Britain taking steps toward legalization of euthanasia
LONDON — A British stroke victim paralyzed from the neck down and suffering from so-called locked-in syndrome won the right Monday to seek changes in a law that would enable a doctor to end what he has called an “intolerable life” without risking murder charges.
Playing into an emotional debate on assisted suicide for those with severe disabilities, the case brought by the stroke victim, Tony Nicklinson, went one step further since he is physically unable to participate in his own suicide and is thus seeking to make it legal for a physician to take his life.
Nicklinson, 57, “does accept that he is now inviting the court to cross the Rubicon,” Justice William Charles said as he allowed the case to proceed on two of three arguments presented to him. The Ministry of Justice had sought to quash all three challenges by arguing that it was for Parliament, not the courts, to decide the issue.
While euthanasia and assisted suicide are illegal in Britain, campaigners have pursued long-running efforts to liberalize and clarify the ambiguous laws surrounding these issues. Some Britons suffering from incurable ailments have traveled as far afield as Switzerland for access to assisted suicide.
The ruling Monday seemed a modest victory for advocates of euthanasia and assisted suicide, and by no means a decisive resolution of what Charles called “questions that have great social, ethical and religious significance.”
Nicklinson, who is married and has two adult daughters, suffered a stroke in 2005. He is able to communicate only by blinking and nodding to choose letters from a special electronic screen.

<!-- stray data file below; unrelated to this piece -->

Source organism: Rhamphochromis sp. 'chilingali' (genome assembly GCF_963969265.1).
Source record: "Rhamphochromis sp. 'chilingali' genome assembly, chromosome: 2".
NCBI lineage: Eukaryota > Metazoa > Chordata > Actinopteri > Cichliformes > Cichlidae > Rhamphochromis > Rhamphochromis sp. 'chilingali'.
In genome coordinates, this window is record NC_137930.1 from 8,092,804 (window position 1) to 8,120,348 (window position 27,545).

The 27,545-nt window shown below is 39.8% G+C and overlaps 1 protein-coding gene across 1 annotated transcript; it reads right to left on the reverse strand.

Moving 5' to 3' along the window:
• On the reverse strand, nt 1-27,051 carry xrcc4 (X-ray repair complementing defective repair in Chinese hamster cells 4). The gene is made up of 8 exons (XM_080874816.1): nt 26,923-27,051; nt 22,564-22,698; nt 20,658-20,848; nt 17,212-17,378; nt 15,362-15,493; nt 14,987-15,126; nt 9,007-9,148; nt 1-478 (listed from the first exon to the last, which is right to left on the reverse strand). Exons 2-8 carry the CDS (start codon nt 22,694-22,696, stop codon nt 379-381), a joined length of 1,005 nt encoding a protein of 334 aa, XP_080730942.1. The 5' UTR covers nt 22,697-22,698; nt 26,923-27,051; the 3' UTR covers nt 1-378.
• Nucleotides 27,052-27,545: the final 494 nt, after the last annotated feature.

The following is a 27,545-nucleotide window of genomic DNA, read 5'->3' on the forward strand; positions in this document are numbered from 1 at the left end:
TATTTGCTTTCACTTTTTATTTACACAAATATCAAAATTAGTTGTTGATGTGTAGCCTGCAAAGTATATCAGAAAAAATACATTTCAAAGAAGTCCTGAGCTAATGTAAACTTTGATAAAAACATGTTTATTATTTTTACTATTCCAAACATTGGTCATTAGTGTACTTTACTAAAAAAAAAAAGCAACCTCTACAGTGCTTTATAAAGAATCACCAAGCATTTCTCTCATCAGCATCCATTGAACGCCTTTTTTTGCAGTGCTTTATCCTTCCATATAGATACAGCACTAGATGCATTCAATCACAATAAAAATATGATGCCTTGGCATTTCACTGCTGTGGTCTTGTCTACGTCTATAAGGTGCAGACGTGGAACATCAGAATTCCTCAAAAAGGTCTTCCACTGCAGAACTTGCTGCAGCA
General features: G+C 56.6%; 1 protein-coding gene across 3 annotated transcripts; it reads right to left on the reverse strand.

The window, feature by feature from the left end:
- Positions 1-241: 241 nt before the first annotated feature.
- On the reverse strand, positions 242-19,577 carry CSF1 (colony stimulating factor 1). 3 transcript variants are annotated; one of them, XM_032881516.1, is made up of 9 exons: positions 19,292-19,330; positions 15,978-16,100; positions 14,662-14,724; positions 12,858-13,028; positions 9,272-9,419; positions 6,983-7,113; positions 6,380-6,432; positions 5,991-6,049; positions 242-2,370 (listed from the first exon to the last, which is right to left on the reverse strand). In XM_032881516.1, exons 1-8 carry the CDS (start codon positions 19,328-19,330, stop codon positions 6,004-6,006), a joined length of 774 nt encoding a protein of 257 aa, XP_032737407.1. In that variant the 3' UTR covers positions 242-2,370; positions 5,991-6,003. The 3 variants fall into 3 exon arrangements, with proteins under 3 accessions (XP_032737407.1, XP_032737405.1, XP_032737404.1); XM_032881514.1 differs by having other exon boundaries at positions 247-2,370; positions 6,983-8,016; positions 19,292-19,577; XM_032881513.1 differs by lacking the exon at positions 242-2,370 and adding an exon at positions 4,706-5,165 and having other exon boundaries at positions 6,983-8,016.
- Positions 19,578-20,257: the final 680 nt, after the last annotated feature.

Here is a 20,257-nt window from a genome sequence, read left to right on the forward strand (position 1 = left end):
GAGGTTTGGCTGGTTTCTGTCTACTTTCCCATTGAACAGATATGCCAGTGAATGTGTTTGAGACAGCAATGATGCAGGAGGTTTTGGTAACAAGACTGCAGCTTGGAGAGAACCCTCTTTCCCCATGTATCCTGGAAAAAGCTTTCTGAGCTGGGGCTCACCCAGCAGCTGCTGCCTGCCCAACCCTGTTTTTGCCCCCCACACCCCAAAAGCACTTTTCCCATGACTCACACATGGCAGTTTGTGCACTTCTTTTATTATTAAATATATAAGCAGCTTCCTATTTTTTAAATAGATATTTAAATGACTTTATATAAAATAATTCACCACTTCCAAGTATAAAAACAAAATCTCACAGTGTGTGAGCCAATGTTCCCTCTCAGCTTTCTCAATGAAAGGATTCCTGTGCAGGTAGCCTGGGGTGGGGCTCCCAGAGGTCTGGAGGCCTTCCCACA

“Nothing is going to get better,” his wife, Jane Nicklinson, told the BBC on Monday. “The only way to relieve Tony’s suffering will be to kill him. There is absolutely nothing else that can be done for him.”
Nicklinson’s lawyers had argued for permission to seek judicial rulings on three arguments — two under human rights legislation and one under common law — to enable a physician to “terminate or assist the termination” of his life without facing murder charges.
The lawyers argued that such action could be covered by “the defense of necessity” in common law. Charles said Nicklinson had sought “a lawful route to ending his suffering by ending his life at a time of his choosing with the assistance by positive action of a doctor in controlled circumstances that have been sanctioned by a court.”
Necessity has been cited in the past in cases, for instance, where physicians separated conjoined twins, saving one of them while the other died. But some physicians argued after Monday’s ruling that Nicklinson’s arguments, if accepted, could set a perilous precedent by providing legal justification for doctors to murder patients.
Charles also accepted that Nicklinson could argue, under human rights legislation, that the current laws on murder and assisted suicide were “incompatible with Nicklinson’s right to respect for private life.”